We normally create aggregate data from individual level data. It is easier for us to analyse aggregate data at the very large scale needed to conduct our research. This means most of our the analyses we carry out in our research – and certainly most of the results – do not use and are not individual level data at all.

It is important that all data (individual level data and aggregate data) used in our research is accurate and up to date. We maintain processes to ensure that we only use current, correct data in our research. We also ensure that all data used in our research is only accessible to authorised people working for and with us.

Everyone who works for us has agreed to a set of standards that governs use of all data in our scientific research.


What are the legal bases for the use of personal data in your scientific research?

We first rely on our ‘legitimate interests’ to conduct our research using individual level data.

Secondly, because of the sensitivity of individual level data, we rely on certain ‘safeguards’ made possible by our ISO27001-certified internal processes covering our use of all genetic and related data in our research. These processes include requirements that data is kept secure, de-identified and/or converted into aggregate data wherever practical, and used only for permitted research activities. These processes are also designed to minimise the risk of data use that may cause problems for individuals (e.g. unauthorised disclosures about medical conditions of an identifiable individual). You can read more about our information security practices here.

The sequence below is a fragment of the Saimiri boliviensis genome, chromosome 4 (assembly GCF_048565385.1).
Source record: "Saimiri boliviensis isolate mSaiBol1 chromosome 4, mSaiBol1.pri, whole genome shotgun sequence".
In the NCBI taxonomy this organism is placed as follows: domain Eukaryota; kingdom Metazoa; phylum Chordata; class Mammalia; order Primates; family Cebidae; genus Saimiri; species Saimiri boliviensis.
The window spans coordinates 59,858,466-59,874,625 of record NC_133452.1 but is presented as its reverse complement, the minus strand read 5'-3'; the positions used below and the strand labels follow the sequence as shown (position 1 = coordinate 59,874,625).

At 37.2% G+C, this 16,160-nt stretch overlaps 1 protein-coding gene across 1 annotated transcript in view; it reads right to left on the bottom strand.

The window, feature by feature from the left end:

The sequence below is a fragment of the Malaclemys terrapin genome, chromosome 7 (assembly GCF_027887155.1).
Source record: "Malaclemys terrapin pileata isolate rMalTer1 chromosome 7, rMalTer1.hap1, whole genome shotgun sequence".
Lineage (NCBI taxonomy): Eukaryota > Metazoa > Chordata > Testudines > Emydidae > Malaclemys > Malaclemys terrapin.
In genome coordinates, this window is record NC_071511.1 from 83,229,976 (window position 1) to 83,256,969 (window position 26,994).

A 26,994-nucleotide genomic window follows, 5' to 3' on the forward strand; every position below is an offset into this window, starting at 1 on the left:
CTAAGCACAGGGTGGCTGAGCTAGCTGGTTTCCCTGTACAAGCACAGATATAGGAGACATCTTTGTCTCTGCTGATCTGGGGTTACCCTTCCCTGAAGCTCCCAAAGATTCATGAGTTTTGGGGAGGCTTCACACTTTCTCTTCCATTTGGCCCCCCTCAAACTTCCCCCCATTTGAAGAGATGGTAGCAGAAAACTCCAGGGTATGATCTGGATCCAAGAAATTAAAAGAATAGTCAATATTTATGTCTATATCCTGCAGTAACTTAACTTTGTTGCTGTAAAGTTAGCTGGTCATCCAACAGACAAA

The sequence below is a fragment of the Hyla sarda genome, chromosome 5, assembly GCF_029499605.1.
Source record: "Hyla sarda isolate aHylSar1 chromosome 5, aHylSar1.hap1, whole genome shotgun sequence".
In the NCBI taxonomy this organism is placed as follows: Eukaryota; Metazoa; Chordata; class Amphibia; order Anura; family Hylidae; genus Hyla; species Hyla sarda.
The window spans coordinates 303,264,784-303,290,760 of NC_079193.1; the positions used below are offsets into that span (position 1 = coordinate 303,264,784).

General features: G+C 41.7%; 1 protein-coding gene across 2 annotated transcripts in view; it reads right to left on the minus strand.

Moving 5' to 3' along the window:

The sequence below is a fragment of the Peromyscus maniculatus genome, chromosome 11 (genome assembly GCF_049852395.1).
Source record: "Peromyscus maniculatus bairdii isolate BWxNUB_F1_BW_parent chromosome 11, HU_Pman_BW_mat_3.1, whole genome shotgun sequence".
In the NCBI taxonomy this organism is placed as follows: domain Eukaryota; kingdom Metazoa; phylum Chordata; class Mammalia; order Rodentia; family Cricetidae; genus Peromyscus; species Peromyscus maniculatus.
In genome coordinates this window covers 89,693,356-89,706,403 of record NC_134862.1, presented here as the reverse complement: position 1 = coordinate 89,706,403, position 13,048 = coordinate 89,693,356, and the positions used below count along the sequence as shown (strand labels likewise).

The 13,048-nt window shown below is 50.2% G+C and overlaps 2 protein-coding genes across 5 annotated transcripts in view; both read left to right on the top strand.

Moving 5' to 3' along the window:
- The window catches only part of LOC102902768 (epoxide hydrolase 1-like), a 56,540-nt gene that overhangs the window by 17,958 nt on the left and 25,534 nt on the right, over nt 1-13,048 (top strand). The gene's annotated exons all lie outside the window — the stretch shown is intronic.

Thirdly, we consider that our scientific research is in the public interest. We can demonstrate this in two ways. Firstly, the results of our analyses can improve the drug discovery and development processes: we can help to discover new drugs, and use existing drugs in better ways. Secondly, in certain circumstances, we will also share certain results (aggregate data) for wider use by the scientific community. We have also published some of our findings in scientific journals.


Where do you get personal data from?

Access to the individual level data we use in our scientific research is administered by the following sources:


In all cases, we have signed an agreement with the data provider before getting access to individual level data. Usually this means that we must: use individual level data only for agreed research purposes; keep the individual level data secure; respect research participant confidentiality; and only use and share individual level data and any results in accordance with terms and conditions imposed by the data provider.